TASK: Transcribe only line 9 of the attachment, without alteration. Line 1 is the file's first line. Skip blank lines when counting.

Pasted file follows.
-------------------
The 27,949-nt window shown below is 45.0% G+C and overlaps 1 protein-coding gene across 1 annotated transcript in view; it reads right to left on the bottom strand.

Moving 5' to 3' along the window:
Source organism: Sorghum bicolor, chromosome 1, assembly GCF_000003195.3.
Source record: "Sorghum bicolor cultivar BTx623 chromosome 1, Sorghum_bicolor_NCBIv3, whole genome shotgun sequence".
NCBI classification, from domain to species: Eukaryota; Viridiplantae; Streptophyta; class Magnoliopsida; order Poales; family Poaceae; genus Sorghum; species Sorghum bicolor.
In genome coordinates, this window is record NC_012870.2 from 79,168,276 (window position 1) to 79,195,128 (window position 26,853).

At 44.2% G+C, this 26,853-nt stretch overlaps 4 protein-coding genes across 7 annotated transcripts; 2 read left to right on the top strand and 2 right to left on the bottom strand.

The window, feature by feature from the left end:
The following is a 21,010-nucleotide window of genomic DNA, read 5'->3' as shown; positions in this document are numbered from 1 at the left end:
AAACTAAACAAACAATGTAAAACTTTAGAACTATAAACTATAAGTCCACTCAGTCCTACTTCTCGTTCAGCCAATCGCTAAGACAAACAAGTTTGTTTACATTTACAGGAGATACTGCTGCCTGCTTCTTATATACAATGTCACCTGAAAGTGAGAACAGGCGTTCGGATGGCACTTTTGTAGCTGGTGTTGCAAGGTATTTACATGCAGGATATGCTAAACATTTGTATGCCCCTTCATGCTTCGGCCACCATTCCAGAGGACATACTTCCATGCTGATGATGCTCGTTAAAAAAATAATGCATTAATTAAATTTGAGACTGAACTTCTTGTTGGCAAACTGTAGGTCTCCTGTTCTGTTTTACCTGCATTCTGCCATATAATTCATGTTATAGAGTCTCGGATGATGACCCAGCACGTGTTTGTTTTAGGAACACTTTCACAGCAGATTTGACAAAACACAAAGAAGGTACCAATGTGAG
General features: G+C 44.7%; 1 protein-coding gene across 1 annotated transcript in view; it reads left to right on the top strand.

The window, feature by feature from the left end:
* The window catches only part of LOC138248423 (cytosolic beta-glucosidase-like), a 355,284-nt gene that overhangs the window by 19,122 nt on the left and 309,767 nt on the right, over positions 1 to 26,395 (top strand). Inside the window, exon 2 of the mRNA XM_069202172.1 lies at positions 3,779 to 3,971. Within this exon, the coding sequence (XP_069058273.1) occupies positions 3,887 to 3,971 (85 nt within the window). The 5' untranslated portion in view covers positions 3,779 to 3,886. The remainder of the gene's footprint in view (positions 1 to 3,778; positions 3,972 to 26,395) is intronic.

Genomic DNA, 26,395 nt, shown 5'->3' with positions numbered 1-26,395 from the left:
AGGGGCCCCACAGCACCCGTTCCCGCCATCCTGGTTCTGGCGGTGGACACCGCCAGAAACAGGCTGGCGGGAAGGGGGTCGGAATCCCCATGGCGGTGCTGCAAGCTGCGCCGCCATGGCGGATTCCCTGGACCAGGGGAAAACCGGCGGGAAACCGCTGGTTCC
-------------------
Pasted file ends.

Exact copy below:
The following is a 21,010-nucleotide window of genomic DNA, read 5'->3' as shown; positions in this document are numbered from 1 at the left end: